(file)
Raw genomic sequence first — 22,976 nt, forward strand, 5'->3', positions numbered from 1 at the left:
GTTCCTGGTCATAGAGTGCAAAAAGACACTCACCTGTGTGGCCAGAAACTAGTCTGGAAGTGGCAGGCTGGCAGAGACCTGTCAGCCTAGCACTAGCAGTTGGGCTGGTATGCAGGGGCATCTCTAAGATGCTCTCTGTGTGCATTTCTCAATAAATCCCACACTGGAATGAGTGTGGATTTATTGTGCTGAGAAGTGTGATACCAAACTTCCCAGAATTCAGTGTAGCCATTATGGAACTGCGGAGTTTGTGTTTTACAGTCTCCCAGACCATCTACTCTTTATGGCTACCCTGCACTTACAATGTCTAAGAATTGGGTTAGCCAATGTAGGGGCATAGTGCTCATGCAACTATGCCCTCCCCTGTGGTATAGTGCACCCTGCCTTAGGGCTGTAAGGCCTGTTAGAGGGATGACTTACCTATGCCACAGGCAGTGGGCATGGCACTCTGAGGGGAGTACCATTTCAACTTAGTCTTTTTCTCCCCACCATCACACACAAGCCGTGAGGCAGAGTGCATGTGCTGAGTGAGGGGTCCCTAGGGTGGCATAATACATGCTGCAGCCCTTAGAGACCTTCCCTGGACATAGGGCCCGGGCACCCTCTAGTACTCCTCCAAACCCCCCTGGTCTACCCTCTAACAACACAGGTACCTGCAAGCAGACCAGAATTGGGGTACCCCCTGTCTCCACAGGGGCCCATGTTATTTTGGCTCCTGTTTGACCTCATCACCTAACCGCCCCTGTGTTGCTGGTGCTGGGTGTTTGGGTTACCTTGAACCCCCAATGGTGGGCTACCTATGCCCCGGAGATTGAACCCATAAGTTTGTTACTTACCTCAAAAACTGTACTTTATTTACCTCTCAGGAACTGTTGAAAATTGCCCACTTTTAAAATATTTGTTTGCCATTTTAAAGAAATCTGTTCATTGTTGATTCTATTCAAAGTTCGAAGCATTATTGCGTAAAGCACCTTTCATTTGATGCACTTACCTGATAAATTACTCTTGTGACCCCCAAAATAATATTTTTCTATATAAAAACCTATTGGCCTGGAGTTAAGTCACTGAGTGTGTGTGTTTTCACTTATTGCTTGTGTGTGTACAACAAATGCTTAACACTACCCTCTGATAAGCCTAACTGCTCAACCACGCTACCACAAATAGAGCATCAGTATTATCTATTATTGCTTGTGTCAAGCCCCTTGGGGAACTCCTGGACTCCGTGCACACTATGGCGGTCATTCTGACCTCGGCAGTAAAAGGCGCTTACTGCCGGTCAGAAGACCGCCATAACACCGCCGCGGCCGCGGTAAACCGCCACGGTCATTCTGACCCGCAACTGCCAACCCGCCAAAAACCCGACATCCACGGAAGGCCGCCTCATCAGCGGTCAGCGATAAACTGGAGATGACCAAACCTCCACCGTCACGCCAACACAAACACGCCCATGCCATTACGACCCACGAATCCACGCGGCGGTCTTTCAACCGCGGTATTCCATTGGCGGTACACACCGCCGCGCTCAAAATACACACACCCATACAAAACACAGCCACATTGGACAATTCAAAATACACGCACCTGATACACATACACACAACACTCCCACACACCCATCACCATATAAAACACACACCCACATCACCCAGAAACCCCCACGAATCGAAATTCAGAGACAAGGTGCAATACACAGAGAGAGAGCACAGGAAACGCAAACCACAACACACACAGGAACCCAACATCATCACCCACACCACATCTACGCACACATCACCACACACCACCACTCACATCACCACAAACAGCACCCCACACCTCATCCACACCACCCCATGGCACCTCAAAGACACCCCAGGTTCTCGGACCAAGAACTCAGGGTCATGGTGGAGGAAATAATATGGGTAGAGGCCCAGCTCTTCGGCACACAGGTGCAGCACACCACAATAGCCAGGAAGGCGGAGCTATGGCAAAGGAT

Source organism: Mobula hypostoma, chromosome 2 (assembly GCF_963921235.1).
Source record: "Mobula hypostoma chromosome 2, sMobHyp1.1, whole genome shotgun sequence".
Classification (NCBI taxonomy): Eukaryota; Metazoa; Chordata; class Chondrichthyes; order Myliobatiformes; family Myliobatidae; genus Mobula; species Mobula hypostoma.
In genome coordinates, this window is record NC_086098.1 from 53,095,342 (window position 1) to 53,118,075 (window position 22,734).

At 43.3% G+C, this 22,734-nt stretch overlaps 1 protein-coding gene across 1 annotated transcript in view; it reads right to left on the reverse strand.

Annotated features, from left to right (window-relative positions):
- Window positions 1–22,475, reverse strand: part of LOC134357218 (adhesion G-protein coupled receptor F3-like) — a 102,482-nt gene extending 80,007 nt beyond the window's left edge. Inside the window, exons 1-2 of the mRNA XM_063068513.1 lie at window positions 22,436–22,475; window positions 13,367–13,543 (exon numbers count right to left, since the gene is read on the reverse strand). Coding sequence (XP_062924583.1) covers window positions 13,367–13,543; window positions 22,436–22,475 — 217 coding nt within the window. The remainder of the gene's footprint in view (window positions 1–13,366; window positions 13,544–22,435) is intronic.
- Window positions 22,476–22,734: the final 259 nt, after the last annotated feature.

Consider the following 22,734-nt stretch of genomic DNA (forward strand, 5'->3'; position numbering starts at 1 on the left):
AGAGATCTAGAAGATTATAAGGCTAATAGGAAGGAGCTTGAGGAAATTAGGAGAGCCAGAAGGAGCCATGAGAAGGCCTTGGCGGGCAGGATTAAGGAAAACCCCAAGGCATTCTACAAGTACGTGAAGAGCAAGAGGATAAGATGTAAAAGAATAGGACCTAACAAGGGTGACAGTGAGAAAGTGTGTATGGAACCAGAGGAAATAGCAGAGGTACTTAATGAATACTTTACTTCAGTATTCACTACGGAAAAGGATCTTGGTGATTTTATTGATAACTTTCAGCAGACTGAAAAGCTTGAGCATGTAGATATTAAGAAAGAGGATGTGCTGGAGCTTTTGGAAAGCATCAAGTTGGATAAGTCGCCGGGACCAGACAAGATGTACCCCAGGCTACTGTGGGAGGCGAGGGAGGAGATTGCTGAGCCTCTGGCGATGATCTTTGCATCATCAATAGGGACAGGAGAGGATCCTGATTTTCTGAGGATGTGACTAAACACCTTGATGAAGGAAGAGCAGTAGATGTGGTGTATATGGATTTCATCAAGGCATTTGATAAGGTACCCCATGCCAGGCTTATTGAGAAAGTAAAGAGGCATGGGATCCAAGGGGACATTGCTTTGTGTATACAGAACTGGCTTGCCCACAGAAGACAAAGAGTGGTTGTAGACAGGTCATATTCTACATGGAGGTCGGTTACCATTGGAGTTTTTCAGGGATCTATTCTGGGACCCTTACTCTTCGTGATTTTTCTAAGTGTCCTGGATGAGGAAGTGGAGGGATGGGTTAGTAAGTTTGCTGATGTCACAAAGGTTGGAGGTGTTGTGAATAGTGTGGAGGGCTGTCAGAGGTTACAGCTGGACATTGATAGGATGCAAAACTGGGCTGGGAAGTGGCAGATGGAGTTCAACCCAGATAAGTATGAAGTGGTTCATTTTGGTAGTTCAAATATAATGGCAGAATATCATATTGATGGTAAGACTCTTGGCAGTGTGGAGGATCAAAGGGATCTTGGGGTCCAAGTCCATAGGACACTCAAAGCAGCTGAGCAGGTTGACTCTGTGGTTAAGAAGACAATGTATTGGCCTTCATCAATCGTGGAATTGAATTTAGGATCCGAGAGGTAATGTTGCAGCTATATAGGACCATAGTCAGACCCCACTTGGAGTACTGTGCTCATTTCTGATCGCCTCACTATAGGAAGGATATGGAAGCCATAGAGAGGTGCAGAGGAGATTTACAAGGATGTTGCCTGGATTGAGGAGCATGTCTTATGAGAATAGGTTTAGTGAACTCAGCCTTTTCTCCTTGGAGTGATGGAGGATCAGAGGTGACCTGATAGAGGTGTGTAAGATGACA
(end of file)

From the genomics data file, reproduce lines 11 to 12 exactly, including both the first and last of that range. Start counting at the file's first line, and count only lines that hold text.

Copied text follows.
Consider the following 22,734-nt stretch of genomic DNA (forward strand, 5'->3'; position numbering starts at 1 on the left):
AGAGATCTAGAAGATTATAAGGCTAATAGGAAGGAGCTTGAGGAAATTAGGAGAGCCAGAAGGAGCCATGAGAAGGCCTTGGCGGGCAGGATTAAGGAAAACCCCAAGGCATTCTACAAGTACGTGAAGAGCAAGAGGATAAGATGTAAAAGAATAGGACCTAACAAGGGTGACAGTGAGAAAGTGTGTATGGAACCAGAGGAAATAGCAGAGGTACTTAATGAATACTTTACTTCAGTATTCACTACGGAAAAGGATCTTGGTGATTTTATTGATAACTTTCAGCAGACTGAAAAGCTTGAGCATGTAGATATTAAGAAAGAGGATGTGCTGGAGCTTTTGGAAAGCATCAAGTTGGATAAGTCGCCGGGACCAGACAAGATGTACCCCAGGCTACTGTGGGAGGCGAGGGAGGAGATTGCTGAGCCTCTGGCGATGATCTTTGCATCATCAATAGGGACAGGAGAGGATCCTGATTTTCTGAGGATGTGACTAAACACCTTGATGAAGGAAGAGCAGTAGATGTGGTGTATATGGATTTCATCAAGGCATTTGATAAGGTACCCCATGCCAGGCTTATTGAGAAAGTAAAGAGGCATGGGATCCAAGGGGACATTGCTTTGTGTATACAGAACTGGCTTGCCCACAGAAGACAAAGAGTGGTTGTAGACAGGTCATATTCTACATGGAGGTCGGTTACCATTGGAGTTTTTCAGGGATCTATTCTGGGACCCTTACTCTTCGTGATTTTTCTAAGTGTCCTGGATGAGGAAGTGGAGGGATGGGTTAGTAAGTTTGCTGATGTCACAAAGGTTGGAGGTGTTGTGAATAGTGTGGAGGGCTGTCAGAGGTTACAGCTGGACATTGATAGGATGCAAAACTGGGCTGGGAAGTGGCAGATGGAGTTCAACCCAGATAAGTATGAAGTGGTTCATTTTGGTAGTTCAAATATAATGGCAGAATATCATATTGATGGTAAGACTCTTGGCAGTGTGGAGGATCAAAGGGATCTTGGGGTCCAAGTCCATAGGACACTCAAAGCAGCTGAGCAGGTTGACTCTGTGGTTAAGAAGACAATGTATTGGCCTTCATCAATCGTGGAATTGAATTTAGGATCCGAGAGGTAATGTTGCAGCTATATAGGACCATAGTCAGACCCCACTTGGAGTACTGTGCTCATTTCTGATCGCCTCACTATAGGAAGGATATGGAAGCCATAGAGAGGTGCAGAGGAGATTTACAAGGATGTTGCCTGGATTGAGGAGCATGTCTTATGAGAATAGGTTTAGTGAACTCAGCCTTTTCTCCTTGGAGTGATGGAGGATCAGAGGTGACCTGATAGAGGTGTGTAAGATGACA